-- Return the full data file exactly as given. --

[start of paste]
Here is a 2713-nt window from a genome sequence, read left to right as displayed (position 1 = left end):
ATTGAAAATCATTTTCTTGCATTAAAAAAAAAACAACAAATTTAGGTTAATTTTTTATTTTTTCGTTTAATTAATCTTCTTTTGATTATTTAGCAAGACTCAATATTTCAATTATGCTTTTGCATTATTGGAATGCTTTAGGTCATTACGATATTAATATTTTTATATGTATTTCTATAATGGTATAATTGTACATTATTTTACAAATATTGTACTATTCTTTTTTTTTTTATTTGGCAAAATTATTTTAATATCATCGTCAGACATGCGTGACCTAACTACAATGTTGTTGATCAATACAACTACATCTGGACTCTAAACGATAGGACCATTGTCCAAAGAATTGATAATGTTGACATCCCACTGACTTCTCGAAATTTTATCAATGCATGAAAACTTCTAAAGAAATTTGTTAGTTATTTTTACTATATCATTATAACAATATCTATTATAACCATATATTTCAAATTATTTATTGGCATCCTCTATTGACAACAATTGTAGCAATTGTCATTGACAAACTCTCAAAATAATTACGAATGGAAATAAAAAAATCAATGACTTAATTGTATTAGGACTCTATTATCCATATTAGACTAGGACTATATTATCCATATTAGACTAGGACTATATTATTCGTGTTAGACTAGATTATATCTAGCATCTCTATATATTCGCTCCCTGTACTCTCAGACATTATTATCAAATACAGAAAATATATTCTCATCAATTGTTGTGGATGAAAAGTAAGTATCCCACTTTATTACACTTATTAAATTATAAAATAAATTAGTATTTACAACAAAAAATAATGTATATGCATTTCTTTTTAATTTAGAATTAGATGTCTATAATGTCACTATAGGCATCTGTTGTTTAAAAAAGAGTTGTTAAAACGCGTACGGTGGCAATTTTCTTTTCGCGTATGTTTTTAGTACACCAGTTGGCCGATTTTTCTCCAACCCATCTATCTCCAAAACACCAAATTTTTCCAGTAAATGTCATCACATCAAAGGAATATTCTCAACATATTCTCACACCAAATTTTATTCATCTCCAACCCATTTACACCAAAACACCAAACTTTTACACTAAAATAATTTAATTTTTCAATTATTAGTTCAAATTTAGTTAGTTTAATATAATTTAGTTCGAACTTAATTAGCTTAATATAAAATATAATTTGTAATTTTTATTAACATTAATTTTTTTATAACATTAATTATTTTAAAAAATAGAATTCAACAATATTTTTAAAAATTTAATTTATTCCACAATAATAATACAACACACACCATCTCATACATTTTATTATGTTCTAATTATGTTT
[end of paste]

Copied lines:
Here is a 2713-nt window from a genome sequence, read left to right as displayed (position 1 = left end):
ATTGAAAATCATTTTCTTGCATTAAAAAAAAAACAACAAATTTAGGTTAATTTTTTATTTTTTCGTTTAATTAATCTTCTTTTGATTATTTAGCAAGACTCAATATTTCAATTATGCTTTTGCATTATTGGAATGCTTTAGGTCATTACGATATTAATATTTTTATATGTATTTCTATAATGGTATAATTGTACATTATTTTACAAATATTGTACTATTCTTTTTTTTTTTATTTGGCAAAATTATTTTAATATCATCGTCAGACATGCGTGACCTAACTACAATGTTGTTGATCAATACAACTACATCTGGACTCTAAACGATAGGACCATTGTCCAAAGAATTGATAATGTTGACATCCCACTGACTTCTCGAAATTTTATCAATGCATGAAAACTTCTAAAGAAATTTGTTAGTTATTTTTACTATATCATTATAACAATATCTATTATAACCATATATTTCAAATTATTTATTGGCATCCTCTATTGACAACAATTGTAGCAATTGTCATTGACAAACTCTCAAAATAATTACGAATGGAAATAAAAAAATCAATGACTTAATTGTATTAGGACTCTATTATCCATATTAGACTAGGACTATATTATCCATATTAGACTAGGACTATATTATTCGTGTTAGACTAGATTATATCTAGCATCTCTATATATTCGCTCCCTGTACTCTCAGACATTATTATCAAATACAGAAAATATATTCTCATCAATTGTTGTGGATGAAAAGTAAGTATCCCACTTTATTACACTTATTAAATTATAAAATAAATTAGTATTTACAACAAAAAATAATGTATATGCATTTCTTTTTAATTTAGAATTAGATGTCTATAATGTCACTATAGGCATCTGTTGTTTAAAAAAGAGTTGTTAAAACGCGTACGGTGGCAATTTTCTTTTCGCGTATGTTTTTAGTACACCAGTTGGCCGATTTTTCTCCAACCCATCTATCTCCAAAACACCAAATTTTTCCAGTAAATGTCATCACATCAAAGGAATATTCTCAACATATTCTCACACCAAATTTTATTCATCTCCAACCCATTTACACCAAAACACCAAACTTTTACACTAAAATAATTTAATTTTTCAATTATTAGTTCAAATTTAGTTAGTTTAATATAATTTAGTTCGAACTTAATTAGCTTAATATAAAATATAATTTGTAATTTTTATTAACATTAATTTTTTTATAACATTAATTATTTTAAAAAATAGAATTCAACAATATTTTTAAAAATTTAATTTATTCCACAATAATAATACAACACACACCATCTCATACATTTTATTATGTTCTAATTATGTTT